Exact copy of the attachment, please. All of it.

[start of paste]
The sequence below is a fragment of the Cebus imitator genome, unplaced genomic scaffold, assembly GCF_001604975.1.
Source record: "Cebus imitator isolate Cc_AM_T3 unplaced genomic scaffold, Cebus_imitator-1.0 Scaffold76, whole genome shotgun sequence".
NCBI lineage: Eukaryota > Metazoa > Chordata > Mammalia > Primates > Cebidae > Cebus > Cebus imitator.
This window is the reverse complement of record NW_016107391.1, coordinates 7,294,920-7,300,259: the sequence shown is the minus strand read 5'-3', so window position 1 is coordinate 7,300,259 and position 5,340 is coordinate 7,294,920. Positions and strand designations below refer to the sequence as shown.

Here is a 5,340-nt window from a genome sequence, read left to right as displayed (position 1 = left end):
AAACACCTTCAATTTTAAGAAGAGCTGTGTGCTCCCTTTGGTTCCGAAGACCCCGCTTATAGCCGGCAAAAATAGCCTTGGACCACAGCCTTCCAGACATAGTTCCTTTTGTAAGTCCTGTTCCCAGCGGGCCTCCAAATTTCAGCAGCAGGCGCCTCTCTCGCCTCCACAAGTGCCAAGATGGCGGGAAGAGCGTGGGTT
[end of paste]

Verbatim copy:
The sequence below is a fragment of the Cebus imitator genome, unplaced genomic scaffold, assembly GCF_001604975.1.
Source record: "Cebus imitator isolate Cc_AM_T3 unplaced genomic scaffold, Cebus_imitator-1.0 Scaffold76, whole genome shotgun sequence".
NCBI lineage: Eukaryota > Metazoa > Chordata > Mammalia > Primates > Cebidae > Cebus > Cebus imitator.
This window is the reverse complement of record NW_016107391.1, coordinates 7,294,920-7,300,259: the sequence shown is the minus strand read 5'-3', so window position 1 is coordinate 7,300,259 and position 5,340 is coordinate 7,294,920. Positions and strand designations below refer to the sequence as shown.

Here is a 5,340-nt window from a genome sequence, read left to right as displayed (position 1 = left end):
AAACACCTTCAATTTTAAGAAGAGCTGTGTGCTCCCTTTGGTTCCGAAGACCCCGCTTATAGCCGGCAAAAATAGCCTTGGACCACAGCCTTCCAGACATAGTTCCTTTTGTAAGTCCTGTTCCCAGCGGGCCTCCAAATTTCAGCAGCAGGCGCCTCTCTCGCCTCCACAAGTGCCAAGATGGCGGGAAGAGCGTGGGTT